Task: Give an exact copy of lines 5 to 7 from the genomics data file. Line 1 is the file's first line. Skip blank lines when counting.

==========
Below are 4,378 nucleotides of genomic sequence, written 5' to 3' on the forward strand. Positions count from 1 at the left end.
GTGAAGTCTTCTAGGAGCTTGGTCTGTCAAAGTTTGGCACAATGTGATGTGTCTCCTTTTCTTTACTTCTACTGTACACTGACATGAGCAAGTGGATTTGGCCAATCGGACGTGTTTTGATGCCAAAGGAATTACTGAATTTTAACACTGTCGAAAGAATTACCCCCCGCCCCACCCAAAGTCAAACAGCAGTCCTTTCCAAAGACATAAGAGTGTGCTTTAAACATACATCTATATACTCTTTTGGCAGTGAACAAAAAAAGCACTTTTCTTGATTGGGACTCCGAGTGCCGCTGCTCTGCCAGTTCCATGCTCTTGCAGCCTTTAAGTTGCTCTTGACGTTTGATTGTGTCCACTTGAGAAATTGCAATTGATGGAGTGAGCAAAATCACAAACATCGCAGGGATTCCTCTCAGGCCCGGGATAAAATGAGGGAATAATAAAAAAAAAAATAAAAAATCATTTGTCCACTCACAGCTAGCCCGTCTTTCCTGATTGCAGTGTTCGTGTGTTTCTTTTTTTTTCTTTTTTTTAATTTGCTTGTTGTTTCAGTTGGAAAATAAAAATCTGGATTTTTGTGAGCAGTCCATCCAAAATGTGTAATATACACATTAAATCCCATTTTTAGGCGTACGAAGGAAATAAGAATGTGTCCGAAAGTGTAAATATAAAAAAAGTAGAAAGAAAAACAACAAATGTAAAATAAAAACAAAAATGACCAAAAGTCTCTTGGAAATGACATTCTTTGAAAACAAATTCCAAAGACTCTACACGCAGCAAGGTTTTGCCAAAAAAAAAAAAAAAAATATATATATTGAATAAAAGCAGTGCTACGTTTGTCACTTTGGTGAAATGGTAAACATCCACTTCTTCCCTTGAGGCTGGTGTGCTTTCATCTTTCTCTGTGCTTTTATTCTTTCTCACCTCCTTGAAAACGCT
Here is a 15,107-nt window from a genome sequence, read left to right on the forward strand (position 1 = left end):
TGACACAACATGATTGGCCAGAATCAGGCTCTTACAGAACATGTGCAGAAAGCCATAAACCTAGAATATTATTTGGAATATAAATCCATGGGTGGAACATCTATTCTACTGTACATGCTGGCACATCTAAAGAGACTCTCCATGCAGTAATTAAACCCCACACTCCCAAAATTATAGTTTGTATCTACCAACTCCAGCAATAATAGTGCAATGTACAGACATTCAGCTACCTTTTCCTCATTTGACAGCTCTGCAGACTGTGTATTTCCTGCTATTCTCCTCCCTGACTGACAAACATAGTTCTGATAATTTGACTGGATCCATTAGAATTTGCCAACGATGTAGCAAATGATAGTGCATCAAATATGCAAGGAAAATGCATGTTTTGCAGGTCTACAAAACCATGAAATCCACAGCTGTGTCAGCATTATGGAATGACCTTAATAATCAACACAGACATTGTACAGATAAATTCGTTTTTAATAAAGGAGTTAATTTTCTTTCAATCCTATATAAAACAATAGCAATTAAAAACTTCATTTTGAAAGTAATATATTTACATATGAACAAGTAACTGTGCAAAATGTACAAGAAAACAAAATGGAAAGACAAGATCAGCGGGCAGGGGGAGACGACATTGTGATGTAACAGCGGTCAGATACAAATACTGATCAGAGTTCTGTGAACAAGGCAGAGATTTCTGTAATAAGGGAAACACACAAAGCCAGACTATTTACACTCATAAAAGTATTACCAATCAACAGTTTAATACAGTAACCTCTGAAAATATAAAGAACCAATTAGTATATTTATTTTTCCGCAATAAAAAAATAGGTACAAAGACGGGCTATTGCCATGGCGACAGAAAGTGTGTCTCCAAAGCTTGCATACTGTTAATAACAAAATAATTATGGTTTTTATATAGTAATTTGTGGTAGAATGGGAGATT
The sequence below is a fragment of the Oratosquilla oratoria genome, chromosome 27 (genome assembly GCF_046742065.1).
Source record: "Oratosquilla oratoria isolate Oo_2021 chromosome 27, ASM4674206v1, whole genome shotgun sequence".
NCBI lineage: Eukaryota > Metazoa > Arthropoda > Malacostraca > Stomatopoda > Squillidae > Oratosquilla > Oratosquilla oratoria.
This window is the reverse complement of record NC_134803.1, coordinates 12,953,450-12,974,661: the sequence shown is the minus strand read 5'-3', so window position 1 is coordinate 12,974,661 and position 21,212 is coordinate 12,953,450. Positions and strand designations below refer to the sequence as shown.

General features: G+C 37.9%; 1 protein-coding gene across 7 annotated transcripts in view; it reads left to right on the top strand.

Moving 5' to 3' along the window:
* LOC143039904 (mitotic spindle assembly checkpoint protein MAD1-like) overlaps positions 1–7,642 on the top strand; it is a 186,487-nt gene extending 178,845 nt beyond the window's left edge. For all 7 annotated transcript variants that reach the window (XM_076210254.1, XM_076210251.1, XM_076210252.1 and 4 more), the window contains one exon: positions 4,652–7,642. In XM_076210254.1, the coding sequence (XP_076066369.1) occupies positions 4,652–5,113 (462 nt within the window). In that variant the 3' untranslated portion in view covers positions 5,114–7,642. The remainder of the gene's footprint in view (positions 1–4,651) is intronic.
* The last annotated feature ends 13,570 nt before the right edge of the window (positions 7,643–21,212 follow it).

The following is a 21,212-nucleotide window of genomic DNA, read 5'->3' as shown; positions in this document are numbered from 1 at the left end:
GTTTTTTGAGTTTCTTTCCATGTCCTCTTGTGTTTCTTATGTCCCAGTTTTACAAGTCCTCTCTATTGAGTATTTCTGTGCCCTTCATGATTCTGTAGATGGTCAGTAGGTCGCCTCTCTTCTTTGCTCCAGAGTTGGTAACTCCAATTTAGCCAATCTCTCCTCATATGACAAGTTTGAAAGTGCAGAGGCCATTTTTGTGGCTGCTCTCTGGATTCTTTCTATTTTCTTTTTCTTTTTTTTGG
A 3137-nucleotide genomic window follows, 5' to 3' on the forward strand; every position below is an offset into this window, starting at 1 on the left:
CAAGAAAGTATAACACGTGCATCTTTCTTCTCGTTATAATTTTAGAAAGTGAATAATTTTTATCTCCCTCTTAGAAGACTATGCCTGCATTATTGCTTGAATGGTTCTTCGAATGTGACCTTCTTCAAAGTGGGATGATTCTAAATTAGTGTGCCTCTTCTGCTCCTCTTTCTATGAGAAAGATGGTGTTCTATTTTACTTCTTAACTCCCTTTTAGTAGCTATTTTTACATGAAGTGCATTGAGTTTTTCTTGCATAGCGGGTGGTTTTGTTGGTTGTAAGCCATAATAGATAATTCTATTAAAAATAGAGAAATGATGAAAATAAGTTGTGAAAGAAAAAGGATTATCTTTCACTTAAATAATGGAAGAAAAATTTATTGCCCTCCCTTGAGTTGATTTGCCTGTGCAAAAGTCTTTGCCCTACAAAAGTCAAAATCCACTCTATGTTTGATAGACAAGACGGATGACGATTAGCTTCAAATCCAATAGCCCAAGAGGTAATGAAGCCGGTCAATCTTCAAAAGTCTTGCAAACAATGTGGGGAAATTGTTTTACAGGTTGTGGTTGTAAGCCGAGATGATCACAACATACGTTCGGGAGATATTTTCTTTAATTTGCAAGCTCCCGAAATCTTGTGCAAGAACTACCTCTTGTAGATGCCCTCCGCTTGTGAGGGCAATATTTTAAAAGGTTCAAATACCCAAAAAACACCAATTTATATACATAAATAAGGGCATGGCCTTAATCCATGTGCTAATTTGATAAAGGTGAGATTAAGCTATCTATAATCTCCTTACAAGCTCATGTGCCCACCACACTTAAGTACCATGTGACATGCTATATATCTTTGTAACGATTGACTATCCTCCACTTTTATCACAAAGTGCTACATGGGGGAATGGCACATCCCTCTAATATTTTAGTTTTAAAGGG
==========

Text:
The sequence below is a fragment of the Oratosquilla oratoria genome, chromosome 27 (genome assembly GCF_046742065.1).
Source record: "Oratosquilla oratoria isolate Oo_2021 chromosome 27, ASM4674206v1, whole genome shotgun sequence".
NCBI lineage: Eukaryota > Metazoa > Arthropoda > Malacostraca > Stomatopoda > Squillidae > Oratosquilla > Oratosquilla oratoria.